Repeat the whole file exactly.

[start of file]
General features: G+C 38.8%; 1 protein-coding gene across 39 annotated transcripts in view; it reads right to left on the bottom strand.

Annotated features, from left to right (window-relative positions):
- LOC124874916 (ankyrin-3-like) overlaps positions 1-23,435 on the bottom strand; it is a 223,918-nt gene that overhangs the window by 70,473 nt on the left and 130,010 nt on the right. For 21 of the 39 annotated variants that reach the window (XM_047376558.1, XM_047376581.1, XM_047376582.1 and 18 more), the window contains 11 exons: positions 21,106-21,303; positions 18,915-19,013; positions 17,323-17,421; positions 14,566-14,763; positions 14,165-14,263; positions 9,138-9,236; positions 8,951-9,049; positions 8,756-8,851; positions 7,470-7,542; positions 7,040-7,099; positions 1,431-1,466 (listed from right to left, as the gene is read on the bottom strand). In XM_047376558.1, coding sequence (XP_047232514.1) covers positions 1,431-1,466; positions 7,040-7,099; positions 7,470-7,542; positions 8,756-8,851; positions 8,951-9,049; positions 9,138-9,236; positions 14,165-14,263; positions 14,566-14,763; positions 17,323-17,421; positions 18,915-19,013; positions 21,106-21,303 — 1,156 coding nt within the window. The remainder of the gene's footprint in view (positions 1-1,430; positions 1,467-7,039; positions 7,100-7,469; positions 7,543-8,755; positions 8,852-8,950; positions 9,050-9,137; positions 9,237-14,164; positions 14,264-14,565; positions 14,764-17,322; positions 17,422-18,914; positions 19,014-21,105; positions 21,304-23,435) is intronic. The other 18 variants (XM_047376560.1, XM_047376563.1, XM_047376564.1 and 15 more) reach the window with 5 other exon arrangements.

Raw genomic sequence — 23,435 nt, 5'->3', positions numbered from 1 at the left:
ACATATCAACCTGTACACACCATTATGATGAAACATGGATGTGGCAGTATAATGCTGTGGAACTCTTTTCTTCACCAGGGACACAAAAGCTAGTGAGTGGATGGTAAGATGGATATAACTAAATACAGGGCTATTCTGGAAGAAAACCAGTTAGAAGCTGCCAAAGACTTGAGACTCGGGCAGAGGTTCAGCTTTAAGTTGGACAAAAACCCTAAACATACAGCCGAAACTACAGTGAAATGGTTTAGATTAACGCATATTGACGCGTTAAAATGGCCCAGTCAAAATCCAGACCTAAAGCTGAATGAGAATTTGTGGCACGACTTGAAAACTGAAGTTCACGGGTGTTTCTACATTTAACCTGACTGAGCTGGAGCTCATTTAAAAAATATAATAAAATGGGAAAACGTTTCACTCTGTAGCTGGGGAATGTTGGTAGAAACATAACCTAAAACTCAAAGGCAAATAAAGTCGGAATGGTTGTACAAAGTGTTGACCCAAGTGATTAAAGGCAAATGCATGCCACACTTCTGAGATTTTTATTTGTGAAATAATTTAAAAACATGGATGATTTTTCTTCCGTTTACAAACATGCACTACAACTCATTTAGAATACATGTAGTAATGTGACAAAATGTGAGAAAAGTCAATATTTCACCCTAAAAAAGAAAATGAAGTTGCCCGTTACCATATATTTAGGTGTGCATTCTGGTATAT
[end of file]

General features: G+C 38.8%; 1 protein-coding gene across 39 annotated transcripts in view; it reads right to left on the bottom strand.

Annotated features, from left to right (window-relative positions):
- LOC124874916 (ankyrin-3-like) overlaps positions 1-23,435 on the bottom strand; it is a 223,918-nt gene that overhangs the window by 70,473 nt on the left and 130,010 nt on the right. For 21 of the 39 annotated variants that reach the window (XM_047376558.1, XM_047376581.1, XM_047376582.1 and 18 more), the window contains 11 exons: positions 21,106-21,303; positions 18,915-19,013; positions 17,323-17,421; positions 14,566-14,763; positions 14,165-14,263; positions 9,138-9,236; positions 8,951-9,049; positions 8,756-8,851; positions 7,470-7,542; positions 7,040-7,099; positions 1,431-1,466 (listed from right to left, as the gene is read on the bottom strand). In XM_047376558.1, coding sequence (XP_047232514.1) covers positions 1,431-1,466; positions 7,040-7,099; positions 7,470-7,542; positions 8,756-8,851; positions 8,951-9,049; positions 9,138-9,236; positions 14,165-14,263; positions 14,566-14,763; positions 17,323-17,421; positions 18,915-19,013; positions 21,106-21,303 — 1,156 coding nt within the window. The remainder of the gene's footprint in view (positions 1-1,430; positions 1,467-7,039; positions 7,100-7,469; positions 7,543-8,755; positions 8,852-8,950; positions 9,050-9,137; positions 9,237-14,164; positions 14,264-14,565; positions 14,764-17,322; positions 17,422-18,914; positions 19,014-21,105; positions 21,304-23,435) is intronic. The other 18 variants (XM_047376560.1, XM_047376563.1, XM_047376564.1 and 15 more) reach the window with 5 other exon arrangements.

Raw genomic sequence — 23,435 nt, 5'->3', positions numbered from 1 at the left:
ACATATCAACCTGTACACACCATTATGATGAAACATGGATGTGGCAGTATAATGCTGTGGAACTCTTTTCTTCACCAGGGACACAAAAGCTAGTGAGTGGATGGTAAGATGGATATAACTAAATACAGGGCTATTCTGGAAGAAAACCAGTTAGAAGCTGCCAAAGACTTGAGACTCGGGCAGAGGTTCAGCTTTAAGTTGGACAAAAACCCTAAACATACAGCCGAAACTACAGTGAAATGGTTTAGATTAACGCATATTGACGCGTTAAAATGGCCCAGTCAAAATCCAGACCTAAAGCTGAATGAGAATTTGTGGCACGACTTGAAAACTGAAGTTCACGGGTGTTTCTACATTTAACCTGACTGAGCTGGAGCTCATTTAAAAAATATAATAAAATGGGAAAACGTTTCACTCTGTAGCTGGGGAATGTTGGTAGAAACATAACCTAAAACTCAAAGGCAAATAAAGTCGGAATGGTTGTACAAAGTGTTGACCCAAGTGATTAAAGGCAAATGCATGCCACACTTCTGAGATTTTTATTTGTGAAATAATTTAAAAACATGGATGATTTTTCTTCCGTTTACAAACATGCACTACAACTCATTTAGAATACATGTAGTAATGTGACAAAATGTGAGAAAAGTCAATATTTCACCCTAAAAAAGAAAATGAAGTTGCCCGTTACCATATATTTAGGTGTGCATTCTGGTATAT